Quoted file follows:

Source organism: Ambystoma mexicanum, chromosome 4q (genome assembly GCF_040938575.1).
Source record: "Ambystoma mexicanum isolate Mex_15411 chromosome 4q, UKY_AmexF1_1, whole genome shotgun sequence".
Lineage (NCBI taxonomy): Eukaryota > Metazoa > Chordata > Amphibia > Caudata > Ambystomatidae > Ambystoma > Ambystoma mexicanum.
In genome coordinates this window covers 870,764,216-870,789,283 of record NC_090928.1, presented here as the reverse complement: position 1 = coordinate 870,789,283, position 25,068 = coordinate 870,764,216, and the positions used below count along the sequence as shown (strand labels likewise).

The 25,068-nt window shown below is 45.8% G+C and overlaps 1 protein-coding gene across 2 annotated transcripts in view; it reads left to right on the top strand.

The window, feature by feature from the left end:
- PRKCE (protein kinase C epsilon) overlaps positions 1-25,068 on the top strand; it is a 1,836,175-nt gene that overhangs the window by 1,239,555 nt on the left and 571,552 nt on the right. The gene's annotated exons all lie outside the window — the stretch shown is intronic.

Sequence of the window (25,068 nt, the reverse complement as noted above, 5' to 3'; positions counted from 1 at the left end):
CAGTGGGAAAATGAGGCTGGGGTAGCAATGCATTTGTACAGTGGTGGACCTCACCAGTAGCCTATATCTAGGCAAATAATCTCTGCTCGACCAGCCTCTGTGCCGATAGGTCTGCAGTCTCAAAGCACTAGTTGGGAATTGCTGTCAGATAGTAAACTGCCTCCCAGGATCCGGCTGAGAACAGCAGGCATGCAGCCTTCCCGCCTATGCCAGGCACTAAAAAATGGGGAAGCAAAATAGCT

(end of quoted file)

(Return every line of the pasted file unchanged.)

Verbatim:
Source organism: Ambystoma mexicanum, chromosome 4q (genome assembly GCF_040938575.1).
Source record: "Ambystoma mexicanum isolate Mex_15411 chromosome 4q, UKY_AmexF1_1, whole genome shotgun sequence".
Lineage (NCBI taxonomy): Eukaryota > Metazoa > Chordata > Amphibia > Caudata > Ambystomatidae > Ambystoma > Ambystoma mexicanum.
In genome coordinates this window covers 870,764,216-870,789,283 of record NC_090928.1, presented here as the reverse complement: position 1 = coordinate 870,789,283, position 25,068 = coordinate 870,764,216, and the positions used below count along the sequence as shown (strand labels likewise).

The 25,068-nt window shown below is 45.8% G+C and overlaps 1 protein-coding gene across 2 annotated transcripts in view; it reads left to right on the top strand.

The window, feature by feature from the left end:
- PRKCE (protein kinase C epsilon) overlaps positions 1-25,068 on the top strand; it is a 1,836,175-nt gene that overhangs the window by 1,239,555 nt on the left and 571,552 nt on the right. The gene's annotated exons all lie outside the window — the stretch shown is intronic.

Sequence of the window (25,068 nt, the reverse complement as noted above, 5' to 3'; positions counted from 1 at the left end):
CAGTGGGAAAATGAGGCTGGGGTAGCAATGCATTTGTACAGTGGTGGACCTCACCAGTAGCCTATATCTAGGCAAATAATCTCTGCTCGACCAGCCTCTGTGCCGATAGGTCTGCAGTCTCAAAGCACTAGTTGGGAATTGCTGTCAGATAGTAAACTGCCTCCCAGGATCCGGCTGAGAACAGCAGGCATGCAGCCTTCCCGCCTATGCCAGGCACTAAAAAATGGGGAAGCAAAATAGCT